BR: Can you do a wholesale analysis putting all those data points together. What small percentage of the US population that does not own a home now would be able to afford and qualify for a mortgage to get one at this point in time? I suspect that number is so small compared to the available inventory (and shadow inventory) that the housing market in the US is doomed for the a long time to come. BR, what do you have to say? Forget about the available housing and record low mortgage rates… how many people can even qualify for a loan now? This is a point missed over and over again on Bloomberg, CNBC and the entire financial press. I have not seen this issue addressed, because all the other data points are just noise, without anyone actually crunching the numbers on affordability and how many people would even be able to qualify for a home loan today, given the financial position and current credit situation of the average American. When ever someone does crunch the numbers, I see a rude awakening…

    ~~~

    BR: The data is available thru Zillow — knock yourself out!

  7. stonedwino says:

    Forget about the available housing and record low mortgage rates… how many people can even qualify for a loan now? This is a point missed over and over again on Bloomberg, CNBC and the entire financial press. I have not seen this issue addressed, because all the other data points are just noise, without anyone actually crunching the numbers on affordability and how many people would even be able to qualify for a home loan today, given the financial position and current credit situation of the average American. When ever someone does crunch the numbers, I see a rude awakening…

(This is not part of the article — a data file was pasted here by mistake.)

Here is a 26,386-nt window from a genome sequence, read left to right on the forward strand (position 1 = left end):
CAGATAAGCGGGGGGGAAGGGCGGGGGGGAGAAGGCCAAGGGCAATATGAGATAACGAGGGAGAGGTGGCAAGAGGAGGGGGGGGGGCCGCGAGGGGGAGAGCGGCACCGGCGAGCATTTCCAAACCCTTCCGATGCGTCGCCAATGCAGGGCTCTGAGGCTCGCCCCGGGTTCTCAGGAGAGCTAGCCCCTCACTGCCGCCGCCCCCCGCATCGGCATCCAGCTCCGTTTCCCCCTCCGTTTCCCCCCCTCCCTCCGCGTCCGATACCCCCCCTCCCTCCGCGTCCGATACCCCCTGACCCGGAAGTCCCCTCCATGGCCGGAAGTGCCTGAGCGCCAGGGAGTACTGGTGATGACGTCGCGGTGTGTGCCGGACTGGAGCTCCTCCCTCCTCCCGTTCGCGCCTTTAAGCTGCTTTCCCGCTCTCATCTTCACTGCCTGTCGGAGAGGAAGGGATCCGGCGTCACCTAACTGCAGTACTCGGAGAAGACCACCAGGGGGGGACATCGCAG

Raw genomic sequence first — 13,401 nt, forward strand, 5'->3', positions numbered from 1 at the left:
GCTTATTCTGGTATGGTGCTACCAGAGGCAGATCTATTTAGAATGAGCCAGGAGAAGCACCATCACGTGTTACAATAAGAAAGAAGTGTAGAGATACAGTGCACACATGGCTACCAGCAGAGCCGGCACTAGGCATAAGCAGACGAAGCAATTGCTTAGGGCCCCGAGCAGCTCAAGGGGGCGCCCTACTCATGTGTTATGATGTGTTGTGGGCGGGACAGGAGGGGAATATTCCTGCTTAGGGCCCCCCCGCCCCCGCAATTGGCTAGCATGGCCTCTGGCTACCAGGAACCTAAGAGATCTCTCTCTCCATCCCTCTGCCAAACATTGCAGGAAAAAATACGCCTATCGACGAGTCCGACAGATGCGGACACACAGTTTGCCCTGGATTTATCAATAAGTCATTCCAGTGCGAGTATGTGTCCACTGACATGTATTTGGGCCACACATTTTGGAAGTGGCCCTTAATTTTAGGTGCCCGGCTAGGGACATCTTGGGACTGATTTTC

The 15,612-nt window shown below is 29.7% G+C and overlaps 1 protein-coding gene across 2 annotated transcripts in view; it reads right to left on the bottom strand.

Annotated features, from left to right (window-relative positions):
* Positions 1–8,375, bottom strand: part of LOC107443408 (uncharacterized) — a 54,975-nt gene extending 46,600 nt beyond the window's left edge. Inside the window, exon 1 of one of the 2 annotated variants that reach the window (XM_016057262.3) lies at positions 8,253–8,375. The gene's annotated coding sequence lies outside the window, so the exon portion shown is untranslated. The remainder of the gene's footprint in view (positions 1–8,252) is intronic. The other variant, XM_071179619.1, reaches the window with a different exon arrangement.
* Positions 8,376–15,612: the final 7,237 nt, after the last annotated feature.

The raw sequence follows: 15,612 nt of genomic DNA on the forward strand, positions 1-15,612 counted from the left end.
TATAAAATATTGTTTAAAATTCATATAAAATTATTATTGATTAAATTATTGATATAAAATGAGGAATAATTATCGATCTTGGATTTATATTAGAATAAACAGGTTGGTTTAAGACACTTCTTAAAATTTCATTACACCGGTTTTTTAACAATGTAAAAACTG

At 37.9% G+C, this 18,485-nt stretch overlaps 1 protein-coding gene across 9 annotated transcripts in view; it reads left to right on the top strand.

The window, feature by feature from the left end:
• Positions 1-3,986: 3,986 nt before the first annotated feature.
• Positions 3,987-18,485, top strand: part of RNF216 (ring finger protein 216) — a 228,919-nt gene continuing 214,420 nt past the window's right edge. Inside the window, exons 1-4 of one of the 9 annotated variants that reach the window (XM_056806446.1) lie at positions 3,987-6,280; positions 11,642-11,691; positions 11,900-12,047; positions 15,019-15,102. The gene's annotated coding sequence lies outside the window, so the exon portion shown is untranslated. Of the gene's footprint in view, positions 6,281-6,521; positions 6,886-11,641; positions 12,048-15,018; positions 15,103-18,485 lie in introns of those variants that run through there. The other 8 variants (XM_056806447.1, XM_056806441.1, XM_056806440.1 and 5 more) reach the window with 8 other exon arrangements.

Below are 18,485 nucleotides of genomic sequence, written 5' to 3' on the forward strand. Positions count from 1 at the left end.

8. BennyProfane says:

    You know, the red in that map is where, well, almost everyone in this country lives.

  9. Robert M says:

    Not to crash the party; kinkedin sent out this link. It is a graphic on social media;
    http://www.businessinsider.com/social-media-marketing-landscape-complicated-2012-5

  10. Bob A says:

    The question remains for these homeowners/occupiers. Cheaper to rent? Or keep paying on a mortgage.

    You have to live somewhere. You can hope five years from now will your house you ‘own’ may have increased in value. But you know for sure the rent you might pay instead won’t. And you can count on rent increasing every year as well while your mortgage payment will stay the same.

  11. zcarter says:

    I am underwater in Florida, with a performing account. Wells Fargo just offered me a no-cost, no-fee refinance at 112% loan-to-value, at 3.875%. I can’t help but wonder if their motivation is to “wash away” my 2008 refinance paperwork, which was probably robo-signed or they couldn’t execute a foreclosure if I stopped paying.

  12. BennyProfane says:

    @Bob A

    “And you can count on rent increasing every year as well while your mortgage payment will stay the same.”

    Really? My rent hasn’t gone up in five years. Why would rents rise if UE stays high and wages drop? It’s not automatic, you know. Deflation affects rentals, too.

  13. cognos says:

    I live in NYC… in a modest (but nicely modern apt). It costs me around $5,000 month to rent. At 2.5% on the 5/1 ARM (looks like 2.25% today)… I could buy a similar apt, being somewhat liberal on price and including bldg maintenance, taxes and then also the tax benefits of deductions…

    I would pay about HALF of my rent.

    This means the stories about real estate on a quiet come-back… places going for “more than ask” and selling quickly. I think these will continue to build. I don’t buy simply because its inconvenient… high switching costs, ties up downpayment which is 30-40% in NYC, have to maintain, care about co-0p boards and bldg rules, etc.

  14. marianlibrarian says:

    Everyone with a recent 3% down FHA loan is underwater–they can’t break even for years.

  15. judabomber says:

    @Bob A & cognos

    I live in The Northern Virginia suburbs of D.C. and my rent has not moved for six years. Zip 22314 to be specific.

    My wife and I have great credit, cash for a down payment but no reason to buy. Median household income here hasn’t budged either…tell me again why buy when I can still get 5 percent nominal return on our savings with someone who has immaculate credit at lending club?